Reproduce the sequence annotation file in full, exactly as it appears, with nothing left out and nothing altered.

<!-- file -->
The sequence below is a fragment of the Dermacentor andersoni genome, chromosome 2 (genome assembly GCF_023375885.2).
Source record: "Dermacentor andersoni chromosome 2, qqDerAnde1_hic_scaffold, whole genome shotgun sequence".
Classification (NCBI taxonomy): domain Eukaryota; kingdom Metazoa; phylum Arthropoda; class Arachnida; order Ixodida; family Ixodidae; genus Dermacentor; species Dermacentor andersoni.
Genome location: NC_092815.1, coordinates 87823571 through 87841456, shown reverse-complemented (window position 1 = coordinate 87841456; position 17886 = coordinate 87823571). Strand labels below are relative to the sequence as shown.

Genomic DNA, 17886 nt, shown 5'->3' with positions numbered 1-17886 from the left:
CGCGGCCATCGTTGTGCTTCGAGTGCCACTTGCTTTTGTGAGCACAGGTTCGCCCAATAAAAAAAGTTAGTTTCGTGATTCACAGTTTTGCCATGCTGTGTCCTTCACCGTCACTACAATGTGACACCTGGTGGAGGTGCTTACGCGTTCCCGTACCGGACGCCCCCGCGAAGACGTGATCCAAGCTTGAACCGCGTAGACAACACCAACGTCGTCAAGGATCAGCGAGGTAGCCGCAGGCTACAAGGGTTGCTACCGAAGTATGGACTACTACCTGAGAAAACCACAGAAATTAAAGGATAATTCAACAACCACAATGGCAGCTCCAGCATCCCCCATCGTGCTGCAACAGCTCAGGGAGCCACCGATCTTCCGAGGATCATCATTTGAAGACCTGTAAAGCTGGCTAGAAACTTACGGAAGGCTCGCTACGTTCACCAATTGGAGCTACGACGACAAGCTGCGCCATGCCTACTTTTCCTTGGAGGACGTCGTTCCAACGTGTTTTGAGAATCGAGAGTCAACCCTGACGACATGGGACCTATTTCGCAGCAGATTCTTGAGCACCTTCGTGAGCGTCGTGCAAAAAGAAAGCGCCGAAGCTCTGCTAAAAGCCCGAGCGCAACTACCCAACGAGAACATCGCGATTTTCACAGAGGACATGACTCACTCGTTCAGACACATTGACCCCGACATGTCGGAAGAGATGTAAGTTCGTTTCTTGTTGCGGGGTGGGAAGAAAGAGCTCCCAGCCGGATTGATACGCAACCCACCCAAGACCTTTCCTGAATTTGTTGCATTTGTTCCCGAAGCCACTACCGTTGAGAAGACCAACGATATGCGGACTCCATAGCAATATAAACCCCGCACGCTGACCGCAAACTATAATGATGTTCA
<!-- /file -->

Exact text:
The sequence below is a fragment of the Dermacentor andersoni genome, chromosome 2 (genome assembly GCF_023375885.2).
Source record: "Dermacentor andersoni chromosome 2, qqDerAnde1_hic_scaffold, whole genome shotgun sequence".
Classification (NCBI taxonomy): domain Eukaryota; kingdom Metazoa; phylum Arthropoda; class Arachnida; order Ixodida; family Ixodidae; genus Dermacentor; species Dermacentor andersoni.
Genome location: NC_092815.1, coordinates 87823571 through 87841456, shown reverse-complemented (window position 1 = coordinate 87841456; position 17886 = coordinate 87823571). Strand labels below are relative to the sequence as shown.

Genomic DNA, 17886 nt, shown 5'->3' with positions numbered 1-17886 from the left:
CGCGGCCATCGTTGTGCTTCGAGTGCCACTTGCTTTTGTGAGCACAGGTTCGCCCAATAAAAAAAGTTAGTTTCGTGATTCACAGTTTTGCCATGCTGTGTCCTTCACCGTCACTACAATGTGACACCTGGTGGAGGTGCTTACGCGTTCCCGTACCGGACGCCCCCGCGAAGACGTGATCCAAGCTTGAACCGCGTAGACAACACCAACGTCGTCAAGGATCAGCGAGGTAGCCGCAGGCTACAAGGGTTGCTACCGAAGTATGGACTACTACCTGAGAAAACCACAGAAATTAAAGGATAATTCAACAACCACAATGGCAGCTCCAGCATCCCCCATCGTGCTGCAACAGCTCAGGGAGCCACCGATCTTCCGAGGATCATCATTTGAAGACCTGTAAAGCTGGCTAGAAACTTACGGAAGGCTCGCTACGTTCACCAATTGGAGCTACGACGACAAGCTGCGCCATGCCTACTTTTCCTTGGAGGACGTCGTTCCAACGTGTTTTGAGAATCGAGAGTCAACCCTGACGACATGGGACCTATTTCGCAGCAGATTCTTGAGCACCTTCGTGAGCGTCGTGCAAAAAGAAAGCGCCGAAGCTCTGCTAAAAGCCCGAGCGCAACTACCCAACGAGAACATCGCGATTTTCACAGAGGACATGACTCACTCGTTCAGACACATTGACCCCGACATGTCGGAAGAGATGTAAGTTCGTTTCTTGTTGCGGGGTGGGAAGAAAGAGCTCCCAGCCGGATTGATACGCAACCCACCCAAGACCTTTCCTGAATTTGTTGCATTTGTTCCCGAAGCCACTACCGTTGAGAAGACCAACGATATGCGGACTCCATAGCAATATAAACCCCGCACGCTGACCGCAAACTATAATGATGTTCA